Thinking that it had a right inherited from the Crusaders in the region, France provoked the Maronites against the Druze and the Ottomans in its own interests. In response, Britain provoked the Druze in turn. Thus, the tension between the two peoples mounted into a civil war. The Ottomans then moved in to take over the situation. A multi-sectarian administrative structure was established in the region.
France was not happy with this situation, leading to constant chaos and tension. Although it seemed things calmed down for a time, World War I soon broke out, leading to France's occupation of the region. When tension in the country increased during World War II, the people revolted. France had to withdraw, and Lebanon gained its independence. But the tension did not end here. The civil war that started in 1975 has had a lasting impact on the country.
Thus, Beirut bears the traces of ancient history, a mosaic of cultures and experiences. The artifacts in the art centers as well as historical buildings and ruins here offer us a glimpse of this colorful history.
Among the images of the extent of the damage after the blast, we also see arts and cultural centers. The remains of many galleries, museums and historical buildings can be found among the debris. Major art galleries, such as the Marfa Gallery and Galerie Tanit in the Port of Beirut, were completely destroyed in the blast. Both were the city's most vibrant cultural and artistic centers.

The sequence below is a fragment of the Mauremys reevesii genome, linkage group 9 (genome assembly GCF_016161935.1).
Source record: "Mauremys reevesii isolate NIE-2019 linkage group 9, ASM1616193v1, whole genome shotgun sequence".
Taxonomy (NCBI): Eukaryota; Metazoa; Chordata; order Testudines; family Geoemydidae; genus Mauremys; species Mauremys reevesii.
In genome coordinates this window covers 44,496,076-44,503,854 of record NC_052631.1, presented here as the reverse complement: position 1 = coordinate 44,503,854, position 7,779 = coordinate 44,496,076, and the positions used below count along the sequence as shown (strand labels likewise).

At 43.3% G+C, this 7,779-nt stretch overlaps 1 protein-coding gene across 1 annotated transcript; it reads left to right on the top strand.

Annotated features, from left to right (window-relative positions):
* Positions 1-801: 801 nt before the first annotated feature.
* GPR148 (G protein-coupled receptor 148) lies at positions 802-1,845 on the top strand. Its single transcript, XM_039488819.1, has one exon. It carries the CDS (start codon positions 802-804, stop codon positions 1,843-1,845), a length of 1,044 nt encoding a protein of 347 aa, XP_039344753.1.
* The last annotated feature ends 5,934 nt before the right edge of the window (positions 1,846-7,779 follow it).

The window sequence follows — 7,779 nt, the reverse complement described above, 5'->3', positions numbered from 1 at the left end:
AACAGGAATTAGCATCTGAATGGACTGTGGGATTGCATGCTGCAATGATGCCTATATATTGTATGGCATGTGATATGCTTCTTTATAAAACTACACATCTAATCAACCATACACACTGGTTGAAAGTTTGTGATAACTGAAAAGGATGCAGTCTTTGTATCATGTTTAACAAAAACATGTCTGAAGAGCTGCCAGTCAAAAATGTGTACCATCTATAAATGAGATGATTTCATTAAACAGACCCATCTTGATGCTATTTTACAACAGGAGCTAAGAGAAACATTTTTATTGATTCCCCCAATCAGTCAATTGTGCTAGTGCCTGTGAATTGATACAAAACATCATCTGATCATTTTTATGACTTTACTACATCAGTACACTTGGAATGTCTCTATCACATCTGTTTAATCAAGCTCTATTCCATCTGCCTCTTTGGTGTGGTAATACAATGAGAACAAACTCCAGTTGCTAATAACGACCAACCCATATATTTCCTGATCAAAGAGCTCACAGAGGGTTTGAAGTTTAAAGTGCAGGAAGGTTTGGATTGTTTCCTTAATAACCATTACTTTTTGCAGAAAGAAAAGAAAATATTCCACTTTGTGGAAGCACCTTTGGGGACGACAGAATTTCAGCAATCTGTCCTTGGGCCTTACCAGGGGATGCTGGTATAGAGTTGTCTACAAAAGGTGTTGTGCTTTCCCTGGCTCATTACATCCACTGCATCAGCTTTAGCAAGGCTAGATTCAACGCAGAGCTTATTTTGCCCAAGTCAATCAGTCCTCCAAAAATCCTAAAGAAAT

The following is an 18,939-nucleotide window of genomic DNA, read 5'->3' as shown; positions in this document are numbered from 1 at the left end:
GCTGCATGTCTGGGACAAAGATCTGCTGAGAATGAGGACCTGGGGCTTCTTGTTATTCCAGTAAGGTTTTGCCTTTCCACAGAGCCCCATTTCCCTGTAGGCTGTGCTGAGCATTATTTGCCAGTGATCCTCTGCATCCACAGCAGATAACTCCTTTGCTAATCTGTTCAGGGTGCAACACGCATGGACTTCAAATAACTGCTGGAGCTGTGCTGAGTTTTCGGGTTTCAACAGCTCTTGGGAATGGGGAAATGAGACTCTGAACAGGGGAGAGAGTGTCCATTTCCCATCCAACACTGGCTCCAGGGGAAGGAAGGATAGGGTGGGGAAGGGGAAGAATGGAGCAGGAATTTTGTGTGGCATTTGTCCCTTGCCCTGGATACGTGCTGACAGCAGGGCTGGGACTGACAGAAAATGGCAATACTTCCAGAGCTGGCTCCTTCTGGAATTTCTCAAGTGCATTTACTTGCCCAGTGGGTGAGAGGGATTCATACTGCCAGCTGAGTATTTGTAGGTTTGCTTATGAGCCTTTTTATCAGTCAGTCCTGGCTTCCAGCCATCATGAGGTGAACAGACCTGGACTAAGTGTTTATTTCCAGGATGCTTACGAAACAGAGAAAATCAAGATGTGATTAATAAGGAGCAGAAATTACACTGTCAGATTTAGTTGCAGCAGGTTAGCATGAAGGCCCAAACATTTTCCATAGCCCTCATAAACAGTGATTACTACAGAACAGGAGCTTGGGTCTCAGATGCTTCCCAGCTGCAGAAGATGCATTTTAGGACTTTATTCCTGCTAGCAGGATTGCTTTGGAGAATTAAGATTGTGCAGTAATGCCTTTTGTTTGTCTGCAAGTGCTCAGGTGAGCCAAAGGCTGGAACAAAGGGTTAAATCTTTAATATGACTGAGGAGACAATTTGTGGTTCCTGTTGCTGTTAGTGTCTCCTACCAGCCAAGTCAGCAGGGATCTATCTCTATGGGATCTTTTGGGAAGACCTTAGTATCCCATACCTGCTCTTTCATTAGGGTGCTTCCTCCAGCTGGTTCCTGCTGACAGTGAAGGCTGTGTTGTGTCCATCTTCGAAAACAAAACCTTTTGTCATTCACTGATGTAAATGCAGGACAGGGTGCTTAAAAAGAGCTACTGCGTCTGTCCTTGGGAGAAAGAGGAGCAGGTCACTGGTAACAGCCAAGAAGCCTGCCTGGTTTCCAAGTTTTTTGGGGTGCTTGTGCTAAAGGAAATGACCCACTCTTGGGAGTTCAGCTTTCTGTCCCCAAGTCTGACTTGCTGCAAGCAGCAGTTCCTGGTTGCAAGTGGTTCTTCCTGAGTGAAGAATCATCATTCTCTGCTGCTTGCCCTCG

The Sursock Museum was one of the worst-hit. The museum, a few kilometers from the site of the explosion, was hosted at a villa built in 1912. Founded in 1960 as one of the centers of Beirut's cultural life, it was reopened in 2015 after comprehensive restoration efforts.
Zeina Arida, who was in the museum at the time of the explosion, announced it had been destroyed, but that there were no casualties or injured, according to The Art Newspaper.
"A lot of damage has been done to the structure of the building at a time when the dollar in Lebanon is so high that I don’t know how we will afford to buy new glass for the skylights, the windows and the exit doors," Arida said. She noted that they had not had the opportunity to purchase new materials and that the gallery had not sustained such damage even throughout the civil war.
The Fouad Debbas Collection: Memory of Lebanon
As a result of coronavirus pandemic, many museums had started to put collections online. Sursock Museum in Beirut was in the midst of this digitalization process. Among the museum's contents, the Fuad Debbas Collection is one of the most important.